Pelitutkimuksen päivä 2022

Pitkän tauon jälkeen pääsemme jälleen järjestämään Pelitutkimuksen päivän kasvokkain!

Vuoden 2022 Pelitutkimuksen päivä järjestetään torstaina 12.5. Helsingin yliopistolla, yhteistyössä HY:n HeGRiC-pelitutkimuskollektiivin kanssa. Tapahtuma on ilmainen ja avoin kaikille kiinnostuneille. Voit ilmoittautua mukaan osoitteessa

Tapahtumassa julkistetaan myös vuoden 2022 pelialan opinnäytetyökilpailun voittajat. Tapahtuman jälkeen pidetään Pelitutkimuksen seuran kevätkokous.

Pelitutkimuksen päivä järjestetään osoitteessa Unioninkatu 38, sali F211. Kulku tilaan tapahtuu sisäpihan kautta. Tila soveltuu liikuntarajoitteisille.


12.15-12.20    Suomen pelitutkimuksen seuran puheenjohtajan tervehdys

12.20-12.30    HeGRiCin esittely

12.30-13.00    Video games, gaming and game development in India. Xenia Zeiler, Helsingin yliopisto

13.00-13.30    The N-Gage as cultural heritage – an exhibition project about Nokia’s failed gaming console. Niklas Nylund, Suomen pelimuseo

13.30-14.00     Kahvitauko

14.00-14.50     Pelialan opinnäytekilpailun voittajien julkistus

14.50-15.00     Tiedotukset ja loppusanat

15.00               Tilaisuuden päätös

15.10               Suomen pelitutkimuksen seuran kevätkokous


Xenia Zeiler is Professor of South Asian Studies at the Department of Cultures, Faculty of Arts, University of Helsinki. Her research and teaching are situated at the intersection of digital media, culture, and society, specifically as related to India and the global Indian community. Her research foci are video games and gaming in India, digital religion (especially Hinduism), global Hinduism, and Tantric traditions. She also researches and teaches aspects of (Global) Digital Humanities and popular culture, especially as related to India.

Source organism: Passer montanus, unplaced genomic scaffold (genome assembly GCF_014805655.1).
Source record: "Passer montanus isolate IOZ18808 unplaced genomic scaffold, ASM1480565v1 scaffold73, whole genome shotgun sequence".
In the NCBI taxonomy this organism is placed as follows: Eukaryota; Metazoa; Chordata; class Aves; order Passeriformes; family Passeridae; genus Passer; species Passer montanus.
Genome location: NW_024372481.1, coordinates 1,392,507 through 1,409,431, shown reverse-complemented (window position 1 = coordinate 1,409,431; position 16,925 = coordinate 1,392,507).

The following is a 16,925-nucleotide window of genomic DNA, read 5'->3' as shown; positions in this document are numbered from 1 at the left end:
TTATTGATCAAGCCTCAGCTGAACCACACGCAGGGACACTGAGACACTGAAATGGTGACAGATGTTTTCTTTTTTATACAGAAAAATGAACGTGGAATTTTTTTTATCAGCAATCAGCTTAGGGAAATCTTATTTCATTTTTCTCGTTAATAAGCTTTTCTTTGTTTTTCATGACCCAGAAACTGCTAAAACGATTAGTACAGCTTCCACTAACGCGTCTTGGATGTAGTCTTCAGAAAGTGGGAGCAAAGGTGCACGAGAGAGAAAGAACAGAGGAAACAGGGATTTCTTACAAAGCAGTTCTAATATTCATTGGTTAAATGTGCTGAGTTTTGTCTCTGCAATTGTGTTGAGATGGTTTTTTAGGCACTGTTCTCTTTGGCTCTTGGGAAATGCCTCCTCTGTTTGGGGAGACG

In her talk, professor Xeiler discusses video games in India. The gaming landscapes in India are increasingly complex and include both international and Indian productions. In the latter, we find innovative developments from especially indie companies that use Indian cultural heritage (e.g., historical/religious references, music, dance, architecture, dress styles elements) in especially narrative and aesthetics, thus very consciously setting their games apart from dominant ’Western’ games. With this, India has charted a highly interesting and distinctive path in the experimentation with the potential of video games which currently is done by game developers globally.

Niklas Nylund is a museum researcher and curator working for the Finnish Museum of Games in Tampere, Finland. His PhD Game Heritage: Digital Games in Museum Collections and Exhibitions (2020) deals with the heritagization of games in museums and hobbyist heritage communities. His other research interests include game preservation, game history, exhibition design and questions of cultural heritage and inclusivity.

In his talk, Nylund explores the process of turning the conflicting discourses of the Nokia N-Gage handheld game console into an exhibition for the Finnish Museum of Games. The heritagization of the N-Gage is of concern to numerous stakeholders, but there is also a critical need for distance and reflexivity. The exhibition project is thus part of a discursive shift from corporate interests to a broader cultural understanding of the importance of the N-Gage.